To achieve all the goals with high efficiency and minimal impact on functionality, we decided to follow some well-established guidelines in software development. To start, we aimed to follow Clean Architecture – a software design principle promoting the separation of concerns and aims to create a modular, scalable, and testable codebase proposed by Robert C. Martin (Uncle Bob).

    Additionally, we wanted to implement our new solutions in a way that would be easy to maintain and adapt to unforeseeable needs in the future. We also wanted to reduce the coupling within services and ensure the separation of concerns. To handle this, we introduced the modularization pattern. This enabled us to more strictly handle the coupling between feature sets and form strict communication channels when communication is needed. Modularization enables us to quickly decouple a module into a separate microservice on the backend or a feature package on the frontend if needed.

    Furthermore, we knew that our frontend solutions were too tightly coupled with the domain-related services. Often, these services were actually acting as a product backend, although this was not their main role.  To solve this, we introduced a new layer between the services and our frontend solutions by using the Backends for Frontends pattern. This helped us make our services cater to multiple products and leave the product specific to this new layer.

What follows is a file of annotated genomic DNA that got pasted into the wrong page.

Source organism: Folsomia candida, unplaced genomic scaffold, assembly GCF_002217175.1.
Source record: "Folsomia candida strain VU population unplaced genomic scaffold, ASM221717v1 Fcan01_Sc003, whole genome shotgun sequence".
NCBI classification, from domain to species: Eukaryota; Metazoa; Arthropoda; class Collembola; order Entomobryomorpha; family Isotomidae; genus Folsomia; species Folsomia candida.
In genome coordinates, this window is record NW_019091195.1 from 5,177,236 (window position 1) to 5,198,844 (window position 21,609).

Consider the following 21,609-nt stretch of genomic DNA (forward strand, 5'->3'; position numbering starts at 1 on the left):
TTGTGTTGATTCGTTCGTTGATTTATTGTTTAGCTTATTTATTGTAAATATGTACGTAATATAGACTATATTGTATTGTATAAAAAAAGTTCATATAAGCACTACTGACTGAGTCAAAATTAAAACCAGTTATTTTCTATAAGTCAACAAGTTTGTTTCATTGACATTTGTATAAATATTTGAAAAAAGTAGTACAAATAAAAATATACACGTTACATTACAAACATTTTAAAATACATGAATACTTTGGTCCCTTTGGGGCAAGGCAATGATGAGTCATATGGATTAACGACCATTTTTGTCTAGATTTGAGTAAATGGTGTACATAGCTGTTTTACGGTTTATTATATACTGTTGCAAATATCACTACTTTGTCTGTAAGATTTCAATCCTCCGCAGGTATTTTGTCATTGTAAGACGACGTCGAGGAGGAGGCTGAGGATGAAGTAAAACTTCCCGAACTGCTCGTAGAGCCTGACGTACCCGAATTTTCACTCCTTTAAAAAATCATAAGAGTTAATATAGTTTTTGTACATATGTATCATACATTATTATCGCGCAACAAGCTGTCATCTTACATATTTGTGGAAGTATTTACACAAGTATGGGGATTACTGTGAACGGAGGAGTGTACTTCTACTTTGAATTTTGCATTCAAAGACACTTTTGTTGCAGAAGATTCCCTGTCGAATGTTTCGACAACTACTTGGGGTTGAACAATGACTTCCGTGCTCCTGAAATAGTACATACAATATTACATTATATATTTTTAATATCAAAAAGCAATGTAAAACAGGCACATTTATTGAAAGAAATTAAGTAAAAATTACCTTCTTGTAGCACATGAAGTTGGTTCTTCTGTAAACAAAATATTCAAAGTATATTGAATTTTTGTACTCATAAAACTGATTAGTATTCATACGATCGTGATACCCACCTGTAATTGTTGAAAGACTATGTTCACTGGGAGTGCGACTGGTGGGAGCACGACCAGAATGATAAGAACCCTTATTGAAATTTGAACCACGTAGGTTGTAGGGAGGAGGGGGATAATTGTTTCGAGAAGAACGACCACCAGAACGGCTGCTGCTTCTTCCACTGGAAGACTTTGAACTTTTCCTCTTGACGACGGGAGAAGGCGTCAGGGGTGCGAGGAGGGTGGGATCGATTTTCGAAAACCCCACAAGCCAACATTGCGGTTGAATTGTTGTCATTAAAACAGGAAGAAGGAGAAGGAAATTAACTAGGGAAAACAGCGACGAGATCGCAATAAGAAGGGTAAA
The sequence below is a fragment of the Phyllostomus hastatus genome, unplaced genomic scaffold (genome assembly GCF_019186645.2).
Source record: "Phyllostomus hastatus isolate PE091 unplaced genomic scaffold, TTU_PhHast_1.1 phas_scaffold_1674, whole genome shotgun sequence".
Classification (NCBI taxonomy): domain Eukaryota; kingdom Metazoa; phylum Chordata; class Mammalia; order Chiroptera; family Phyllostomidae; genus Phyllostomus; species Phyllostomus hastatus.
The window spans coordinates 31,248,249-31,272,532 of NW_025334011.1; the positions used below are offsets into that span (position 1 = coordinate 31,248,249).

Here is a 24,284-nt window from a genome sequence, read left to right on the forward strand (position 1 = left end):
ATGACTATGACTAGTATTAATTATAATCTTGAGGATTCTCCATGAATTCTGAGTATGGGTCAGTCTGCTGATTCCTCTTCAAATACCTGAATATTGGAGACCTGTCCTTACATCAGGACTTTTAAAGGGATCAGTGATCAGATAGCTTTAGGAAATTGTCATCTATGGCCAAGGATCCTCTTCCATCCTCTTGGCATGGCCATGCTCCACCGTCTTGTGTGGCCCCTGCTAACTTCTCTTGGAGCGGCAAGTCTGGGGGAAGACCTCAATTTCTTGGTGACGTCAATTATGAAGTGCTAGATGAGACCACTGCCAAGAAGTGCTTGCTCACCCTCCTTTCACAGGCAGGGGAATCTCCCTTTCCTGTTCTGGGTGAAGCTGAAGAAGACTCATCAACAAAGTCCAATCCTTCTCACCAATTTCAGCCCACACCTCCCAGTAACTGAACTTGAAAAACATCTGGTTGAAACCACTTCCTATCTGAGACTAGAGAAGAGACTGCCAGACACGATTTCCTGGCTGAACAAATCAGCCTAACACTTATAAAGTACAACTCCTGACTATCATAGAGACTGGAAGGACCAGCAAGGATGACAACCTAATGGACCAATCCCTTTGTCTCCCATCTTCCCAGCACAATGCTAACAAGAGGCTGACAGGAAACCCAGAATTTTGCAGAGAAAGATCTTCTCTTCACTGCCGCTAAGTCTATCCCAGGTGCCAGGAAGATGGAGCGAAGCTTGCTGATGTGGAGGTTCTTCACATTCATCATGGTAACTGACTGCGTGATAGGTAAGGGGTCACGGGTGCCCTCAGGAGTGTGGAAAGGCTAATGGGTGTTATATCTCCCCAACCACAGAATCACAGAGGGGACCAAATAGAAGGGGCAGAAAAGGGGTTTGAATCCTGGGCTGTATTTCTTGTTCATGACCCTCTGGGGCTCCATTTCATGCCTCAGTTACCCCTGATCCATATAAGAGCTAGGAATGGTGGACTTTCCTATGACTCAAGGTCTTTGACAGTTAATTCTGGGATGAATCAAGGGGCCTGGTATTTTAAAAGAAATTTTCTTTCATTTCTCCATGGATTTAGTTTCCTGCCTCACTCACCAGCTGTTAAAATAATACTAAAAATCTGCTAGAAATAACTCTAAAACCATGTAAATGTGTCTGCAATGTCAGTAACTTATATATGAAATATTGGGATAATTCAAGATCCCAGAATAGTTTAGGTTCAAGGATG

As one of our stages also presented the implementation of a new product solution, the emphasis here was to ensure high feature reusability. To ensure this, we have embraced the Composite UI pattern, thereby linking our frontend implementation to the associated mini/micro-service and ensuring that these full-stack solutions can be reused anywhere in the ecosystem.

    Navigating Transition Challenges: From Monolith to Modern

    Transitioning from a monolithic architecture is challenging, and the same was true in our case. Below are some of the more challenging aspects of our process:

    • Tightly Coupled Code: The integration of features sprawled across our code base, posing a significant challenge when attempting to extract a feature without triggering significant changes to the original functionalities.
    • Documentation Gaps: The absence of comprehensive documentation complicated the process of implementing changes. Over time, the lack of efficient documentation made tracking changes more intricate, amplifying the difficulty of modifications without affecting various use cases.
    • Domain Knowledge Interdependence: The existing code base was tightly connected with the corresponding domain knowledge, necessitating a deep understanding to properly plan new solutions.  Achieving the separation of concerns and ensuring modules grouped related features posed a considerable challenge, especially when aiming to retain existing functionalities while improving processes.